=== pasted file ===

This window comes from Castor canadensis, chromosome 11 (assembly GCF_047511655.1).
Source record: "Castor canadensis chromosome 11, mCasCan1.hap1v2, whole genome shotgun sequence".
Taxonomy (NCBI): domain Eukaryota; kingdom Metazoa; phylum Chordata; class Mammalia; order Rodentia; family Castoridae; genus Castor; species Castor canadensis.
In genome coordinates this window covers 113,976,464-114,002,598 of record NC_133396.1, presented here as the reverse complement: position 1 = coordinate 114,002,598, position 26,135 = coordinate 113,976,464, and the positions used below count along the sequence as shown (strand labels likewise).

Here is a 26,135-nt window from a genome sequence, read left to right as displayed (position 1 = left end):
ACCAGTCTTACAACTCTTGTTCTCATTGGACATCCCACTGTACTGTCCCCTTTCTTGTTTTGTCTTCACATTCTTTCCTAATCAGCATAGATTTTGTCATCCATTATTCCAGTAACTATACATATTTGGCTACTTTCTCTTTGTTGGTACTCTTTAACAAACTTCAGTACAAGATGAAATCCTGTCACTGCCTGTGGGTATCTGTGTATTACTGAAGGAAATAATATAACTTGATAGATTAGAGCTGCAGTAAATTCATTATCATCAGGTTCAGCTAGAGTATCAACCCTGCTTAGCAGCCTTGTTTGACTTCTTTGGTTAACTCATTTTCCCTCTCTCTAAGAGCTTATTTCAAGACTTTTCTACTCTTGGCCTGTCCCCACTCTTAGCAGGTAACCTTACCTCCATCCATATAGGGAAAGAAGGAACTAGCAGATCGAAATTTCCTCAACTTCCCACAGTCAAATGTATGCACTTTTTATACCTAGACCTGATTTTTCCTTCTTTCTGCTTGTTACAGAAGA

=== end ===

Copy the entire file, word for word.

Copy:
This window comes from Castor canadensis, chromosome 11 (assembly GCF_047511655.1).
Source record: "Castor canadensis chromosome 11, mCasCan1.hap1v2, whole genome shotgun sequence".
Taxonomy (NCBI): domain Eukaryota; kingdom Metazoa; phylum Chordata; class Mammalia; order Rodentia; family Castoridae; genus Castor; species Castor canadensis.
In genome coordinates this window covers 113,976,464-114,002,598 of record NC_133396.1, presented here as the reverse complement: position 1 = coordinate 114,002,598, position 26,135 = coordinate 113,976,464, and the positions used below count along the sequence as shown (strand labels likewise).

Here is a 26,135-nt window from a genome sequence, read left to right as displayed (position 1 = left end):
ACCAGTCTTACAACTCTTGTTCTCATTGGACATCCCACTGTACTGTCCCCTTTCTTGTTTTGTCTTCACATTCTTTCCTAATCAGCATAGATTTTGTCATCCATTATTCCAGTAACTATACATATTTGGCTACTTTCTCTTTGTTGGTACTCTTTAACAAACTTCAGTACAAGATGAAATCCTGTCACTGCCTGTGGGTATCTGTGTATTACTGAAGGAAATAATATAACTTGATAGATTAGAGCTGCAGTAAATTCATTATCATCAGGTTCAGCTAGAGTATCAACCCTGCTTAGCAGCCTTGTTTGACTTCTTTGGTTAACTCATTTTCCCTCTCTCTAAGAGCTTATTTCAAGACTTTTCTACTCTTGGCCTGTCCCCACTCTTAGCAGGTAACCTTACCTCCATCCATATAGGGAAAGAAGGAACTAGCAGATCGAAATTTCCTCAACTTCCCACAGTCAAATGTATGCACTTTTTATACCTAGACCTGATTTTTCCTTCTTTCTGCTTGTTACAGAAGA